6
$\begingroup$

An electrochemical cell is shown here.

$$\ce{Ag(s)~|~AgCl(s)~|~KCl(1M)~|~Hg2Cl2(s)~|~Hg(l)~|~Pt}$$

I am used to seeing cell representations with a $||$ for a salt bridge between the two electrode solutions (generally with the anodic solution written first followed by the cathodic solution).

I am seeing the above type of representation for the first time. Can someone tell me what it means? (including which are the anodic and cathodic solutions). Also, how do we write the reactions at anode and cathode for the above cell?

$\endgroup$
5
$\begingroup$

This is an example of an electrolytic concentration cell.

Both the cathode and the anode have the same electrolyte present and both are in same solution. Thus, there is no need to separate the electrolyte in two different solution and connect by a salt bridge.

The anode and cathode both are metal-sparingly soluble salt-salt anion electrode. The $\ce {KCl}$ solution here is the common electrolyte.

The anode reaction is:$$\ce {Ag(\text{metal})(s) + Cl^-(\text{salt anion})(aq) -> AgCl(\text{sparingly soluble salt})(s) + e^-}$$

The cathode reaction is also similar: $$\ce {Hg2Cl2(s) + 2e^- -> 2\ce{Hg}(l) + 2Cl^-(aq)}$$

Observe that the $\ce {Cl^-} $ is present in both the reactions as a common electrolyte's ion.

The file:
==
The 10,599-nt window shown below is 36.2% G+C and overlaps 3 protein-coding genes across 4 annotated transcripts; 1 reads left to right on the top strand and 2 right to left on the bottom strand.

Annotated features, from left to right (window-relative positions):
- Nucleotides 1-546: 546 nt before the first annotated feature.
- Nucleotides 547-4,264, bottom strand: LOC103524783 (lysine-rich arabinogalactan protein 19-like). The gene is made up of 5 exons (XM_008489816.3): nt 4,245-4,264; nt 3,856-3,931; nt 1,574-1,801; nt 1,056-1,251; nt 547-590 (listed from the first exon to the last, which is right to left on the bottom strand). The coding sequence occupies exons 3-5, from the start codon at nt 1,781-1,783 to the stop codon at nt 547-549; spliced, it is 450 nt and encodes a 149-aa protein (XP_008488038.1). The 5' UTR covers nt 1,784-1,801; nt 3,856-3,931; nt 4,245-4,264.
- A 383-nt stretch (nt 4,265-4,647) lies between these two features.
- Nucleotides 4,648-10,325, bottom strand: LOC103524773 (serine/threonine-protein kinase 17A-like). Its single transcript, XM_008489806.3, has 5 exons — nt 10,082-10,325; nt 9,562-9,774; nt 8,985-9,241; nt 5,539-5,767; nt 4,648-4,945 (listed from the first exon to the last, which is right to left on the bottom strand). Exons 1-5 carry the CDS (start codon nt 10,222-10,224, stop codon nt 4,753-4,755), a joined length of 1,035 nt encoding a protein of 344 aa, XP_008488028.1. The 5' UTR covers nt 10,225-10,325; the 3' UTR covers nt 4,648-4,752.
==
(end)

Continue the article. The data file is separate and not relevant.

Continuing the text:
$\endgroup$
  • $\begingroup$ is the order in which the species are written relevant in such a notation? $\endgroup$ – Harry Holmes Jun 29 '20 at 17:53
  • 1
    $\begingroup$ Yes, definitely to some extent, to represent which species is getting oxidized to which and which species is getting reduced to what. $\endgroup$ – Soumik Das Jun 30 '20 at 18:43
  • $\begingroup$ Then how are cell reactions understood from a notation like this couple; $Cl^- | PbCl_2 | Pb $, or for cells like the Weston cell; $Hg | 3CdSO_4, 8H_2O(solid)|$ satd. solution of $CdSO_4|| Hg_2SO_4(s) | Hg$? These seem unrelated to the actual reactions I found on looking them up. $\endgroup$ – Harry Holmes Jul 1 '20 at 6:33
  • $\begingroup$ Just go through different types of electrodes used generally. There are many variations of them. For example the cell notation you have written above is an example of Metal-Metal Insoluble salt-Soluble anion type electrode. Just look through what reactions happen in them actually. You'll understand. $\endgroup$ – Soumik Das Jul 2 '20 at 7:06

Your Answer

By clicking “Post Your Answer”, you agree to our terms of service, privacy policy and cookie policy

Not the answer you're looking for? Browse other questions tagged or ask your own question.